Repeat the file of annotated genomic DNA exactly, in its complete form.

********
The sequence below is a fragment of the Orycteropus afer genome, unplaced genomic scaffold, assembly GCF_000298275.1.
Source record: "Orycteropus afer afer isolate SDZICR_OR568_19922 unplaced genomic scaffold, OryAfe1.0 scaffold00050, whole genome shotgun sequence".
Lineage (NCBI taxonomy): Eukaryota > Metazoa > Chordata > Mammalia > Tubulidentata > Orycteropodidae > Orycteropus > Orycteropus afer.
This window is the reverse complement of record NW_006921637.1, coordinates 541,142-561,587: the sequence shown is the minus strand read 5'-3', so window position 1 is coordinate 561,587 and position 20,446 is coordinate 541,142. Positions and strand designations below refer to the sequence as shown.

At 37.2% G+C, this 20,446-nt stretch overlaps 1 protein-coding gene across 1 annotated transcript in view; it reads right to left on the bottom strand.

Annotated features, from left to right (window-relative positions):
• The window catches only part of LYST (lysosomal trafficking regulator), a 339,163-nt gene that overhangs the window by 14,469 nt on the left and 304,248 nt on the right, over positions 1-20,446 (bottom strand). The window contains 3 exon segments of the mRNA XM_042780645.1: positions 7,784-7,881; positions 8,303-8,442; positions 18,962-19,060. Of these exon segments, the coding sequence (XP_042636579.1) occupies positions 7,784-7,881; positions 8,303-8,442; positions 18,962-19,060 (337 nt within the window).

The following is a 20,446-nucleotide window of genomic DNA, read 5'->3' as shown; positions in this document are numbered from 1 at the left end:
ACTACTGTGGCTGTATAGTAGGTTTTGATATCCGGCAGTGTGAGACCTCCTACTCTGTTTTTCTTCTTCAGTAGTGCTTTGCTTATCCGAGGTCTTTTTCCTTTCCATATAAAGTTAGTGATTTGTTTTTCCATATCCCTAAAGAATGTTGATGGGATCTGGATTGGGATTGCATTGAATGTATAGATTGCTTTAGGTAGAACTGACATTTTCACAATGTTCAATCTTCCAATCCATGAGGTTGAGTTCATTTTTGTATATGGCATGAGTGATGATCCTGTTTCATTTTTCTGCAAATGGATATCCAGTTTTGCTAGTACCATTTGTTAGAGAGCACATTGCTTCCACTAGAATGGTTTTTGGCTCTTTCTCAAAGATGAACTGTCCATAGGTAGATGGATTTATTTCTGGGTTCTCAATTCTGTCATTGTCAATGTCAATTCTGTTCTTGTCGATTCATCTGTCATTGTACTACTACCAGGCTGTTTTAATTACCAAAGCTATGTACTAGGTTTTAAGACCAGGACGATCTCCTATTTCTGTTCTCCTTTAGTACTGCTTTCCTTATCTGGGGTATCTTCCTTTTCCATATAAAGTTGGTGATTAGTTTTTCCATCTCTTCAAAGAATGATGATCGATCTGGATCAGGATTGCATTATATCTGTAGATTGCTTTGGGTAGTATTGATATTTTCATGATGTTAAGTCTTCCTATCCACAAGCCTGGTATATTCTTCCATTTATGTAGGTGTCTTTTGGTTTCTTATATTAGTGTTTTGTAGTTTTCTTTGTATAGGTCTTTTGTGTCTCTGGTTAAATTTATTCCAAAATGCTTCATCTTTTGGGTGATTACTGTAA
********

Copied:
The sequence below is a fragment of the Orycteropus afer genome, unplaced genomic scaffold, assembly GCF_000298275.1.
Source record: "Orycteropus afer afer isolate SDZICR_OR568_19922 unplaced genomic scaffold, OryAfe1.0 scaffold00050, whole genome shotgun sequence".
Lineage (NCBI taxonomy): Eukaryota > Metazoa > Chordata > Mammalia > Tubulidentata > Orycteropodidae > Orycteropus > Orycteropus afer.
This window is the reverse complement of record NW_006921637.1, coordinates 541,142-561,587: the sequence shown is the minus strand read 5'-3', so window position 1 is coordinate 561,587 and position 20,446 is coordinate 541,142. Positions and strand designations below refer to the sequence as shown.

At 37.2% G+C, this 20,446-nt stretch overlaps 1 protein-coding gene across 1 annotated transcript in view; it reads right to left on the bottom strand.

Annotated features, from left to right (window-relative positions):
• The window catches only part of LYST (lysosomal trafficking regulator), a 339,163-nt gene that overhangs the window by 14,469 nt on the left and 304,248 nt on the right, over positions 1-20,446 (bottom strand). The window contains 3 exon segments of the mRNA XM_042780645.1: positions 7,784-7,881; positions 8,303-8,442; positions 18,962-19,060. Of these exon segments, the coding sequence (XP_042636579.1) occupies positions 7,784-7,881; positions 8,303-8,442; positions 18,962-19,060 (337 nt within the window).

The following is a 20,446-nucleotide window of genomic DNA, read 5'->3' as shown; positions in this document are numbered from 1 at the left end:
ACTACTGTGGCTGTATAGTAGGTTTTGATATCCGGCAGTGTGAGACCTCCTACTCTGTTTTTCTTCTTCAGTAGTGCTTTGCTTATCCGAGGTCTTTTTCCTTTCCATATAAAGTTAGTGATTTGTTTTTCCATATCCCTAAAGAATGTTGATGGGATCTGGATTGGGATTGCATTGAATGTATAGATTGCTTTAGGTAGAACTGACATTTTCACAATGTTCAATCTTCCAATCCATGAGGTTGAGTTCATTTTTGTATATGGCATGAGTGATGATCCTGTTTCATTTTTCTGCAAATGGATATCCAGTTTTGCTAGTACCATTTGTTAGAGAGCACATTGCTTCCACTAGAATGGTTTTTGGCTCTTTCTCAAAGATGAACTGTCCATAGGTAGATGGATTTATTTCTGGGTTCTCAATTCTGTCATTGTCAATGTCAATTCTGTTCTTGTCGATTCATCTGTCATTGTACTACTACCAGGCTGTTTTAATTACCAAAGCTATGTACTAGGTTTTAAGACCAGGACGATCTCCTATTTCTGTTCTCCTTTAGTACTGCTTTCCTTATCTGGGGTATCTTCCTTTTCCATATAAAGTTGGTGATTAGTTTTTCCATCTCTTCAAAGAATGATGATCGATCTGGATCAGGATTGCATTATATCTGTAGATTGCTTTGGGTAGTATTGATATTTTCATGATGTTAAGTCTTCCTATCCACAAGCCTGGTATATTCTTCCATTTATGTAGGTGTCTTTTGGTTTCTTATATTAGTGTTTTGTAGTTTTCTTTGTATAGGTCTTTTGTGTCTCTGGTTAAATTTATTCCAAAATGCTTCATCTTTTGGGTGATTACTGTAA